8 Comments:

Anonymous MadRocketScientist said...

As a dedicated Agnostic, I agree with you regarding the counter-productivity of being rabidly Anti-theist. While I avoid organized religion to satisfy my own conscience, I recognize that, like spree killers and bearded ladies, religious whackjobs standout in our society exactly because they are so rare. Most of the faithful, of any stripe, are decent people who are happy to keep their faith to themselves and are not interested in forcing everyone else to conform to their unique values.

3/20/2009 11:55 AM  
Blogger Russell said...

By their fruits shall ye know them.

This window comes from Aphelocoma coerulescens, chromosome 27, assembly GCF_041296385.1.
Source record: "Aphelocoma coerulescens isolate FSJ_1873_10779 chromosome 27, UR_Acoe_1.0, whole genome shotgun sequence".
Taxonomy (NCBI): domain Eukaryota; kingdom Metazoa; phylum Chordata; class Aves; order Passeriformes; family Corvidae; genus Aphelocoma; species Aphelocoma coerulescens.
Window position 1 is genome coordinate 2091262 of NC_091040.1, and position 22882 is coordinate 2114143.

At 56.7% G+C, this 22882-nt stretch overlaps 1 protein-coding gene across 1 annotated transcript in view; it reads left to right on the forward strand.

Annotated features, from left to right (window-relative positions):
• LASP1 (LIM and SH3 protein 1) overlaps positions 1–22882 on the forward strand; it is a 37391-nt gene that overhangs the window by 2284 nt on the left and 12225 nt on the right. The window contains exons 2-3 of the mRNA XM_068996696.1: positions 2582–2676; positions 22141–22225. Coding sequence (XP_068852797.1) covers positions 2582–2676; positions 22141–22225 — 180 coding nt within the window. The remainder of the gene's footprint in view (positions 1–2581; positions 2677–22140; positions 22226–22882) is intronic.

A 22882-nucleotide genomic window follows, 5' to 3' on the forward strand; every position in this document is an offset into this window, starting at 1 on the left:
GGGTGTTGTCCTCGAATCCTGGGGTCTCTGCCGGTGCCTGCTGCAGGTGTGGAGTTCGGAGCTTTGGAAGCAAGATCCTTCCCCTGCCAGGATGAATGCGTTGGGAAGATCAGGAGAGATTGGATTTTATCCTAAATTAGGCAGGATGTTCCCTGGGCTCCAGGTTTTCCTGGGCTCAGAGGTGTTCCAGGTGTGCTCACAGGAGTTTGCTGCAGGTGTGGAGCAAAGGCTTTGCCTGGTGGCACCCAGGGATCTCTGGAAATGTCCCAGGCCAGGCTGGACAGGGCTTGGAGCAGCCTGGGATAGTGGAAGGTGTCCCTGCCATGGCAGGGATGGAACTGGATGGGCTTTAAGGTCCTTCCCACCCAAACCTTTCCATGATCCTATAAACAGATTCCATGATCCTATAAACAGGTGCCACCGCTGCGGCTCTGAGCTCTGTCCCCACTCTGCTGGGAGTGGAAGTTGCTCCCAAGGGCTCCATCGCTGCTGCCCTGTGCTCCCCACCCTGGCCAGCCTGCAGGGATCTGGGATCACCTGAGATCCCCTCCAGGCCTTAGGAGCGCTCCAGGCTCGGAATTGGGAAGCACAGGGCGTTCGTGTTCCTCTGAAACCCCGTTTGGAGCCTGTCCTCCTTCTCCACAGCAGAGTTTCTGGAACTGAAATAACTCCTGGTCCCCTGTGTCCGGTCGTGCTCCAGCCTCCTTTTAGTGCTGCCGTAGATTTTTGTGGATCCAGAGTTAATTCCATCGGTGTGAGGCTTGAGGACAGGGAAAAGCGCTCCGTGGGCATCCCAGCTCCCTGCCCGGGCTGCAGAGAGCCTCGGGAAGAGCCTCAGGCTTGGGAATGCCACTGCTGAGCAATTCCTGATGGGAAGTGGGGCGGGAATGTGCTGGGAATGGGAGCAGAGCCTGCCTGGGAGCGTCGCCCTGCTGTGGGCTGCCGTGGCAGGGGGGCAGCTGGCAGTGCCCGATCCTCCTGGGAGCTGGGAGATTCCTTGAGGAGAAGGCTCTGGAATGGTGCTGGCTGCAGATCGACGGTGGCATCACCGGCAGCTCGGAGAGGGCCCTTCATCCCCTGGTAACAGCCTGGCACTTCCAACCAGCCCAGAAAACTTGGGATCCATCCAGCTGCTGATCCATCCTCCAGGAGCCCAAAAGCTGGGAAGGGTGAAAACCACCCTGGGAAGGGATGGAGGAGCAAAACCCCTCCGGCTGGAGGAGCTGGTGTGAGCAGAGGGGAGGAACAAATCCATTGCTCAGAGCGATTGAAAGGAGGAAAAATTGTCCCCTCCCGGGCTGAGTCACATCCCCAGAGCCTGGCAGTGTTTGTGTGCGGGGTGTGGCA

And, you are like a moth to a flame! :)

3/20/2009 12:11 PM  
Blogger American Patriot said...

The assumption that morality and appreciation of individual liberty springs solely from Christianity is as arrogant as a libertarian atheist dismissing all Christian freedom lovers because they base their sense of morality on an imaginary creature in the sky.

3/27/2009 10:25 AM  
Blogger Stickwick Stapers said...

This is probably the second most inevitable leap, right after "you believe all atheists are immoral." Seriously, y'all either need to read more carefully or ask what I think before you make an assumption. Nowhere did I claim that morality springs solely from Christianity.

What I will claim is that, of all the great cultural forces in the world, Christianity has done the best job of propagating and upholding morality.

I didn't explicitly say this in my post either, but since you brought it up, I'll claim that the notion of individual liberty does in fact spring from Christianity -- Protestant Christianity, to be exact.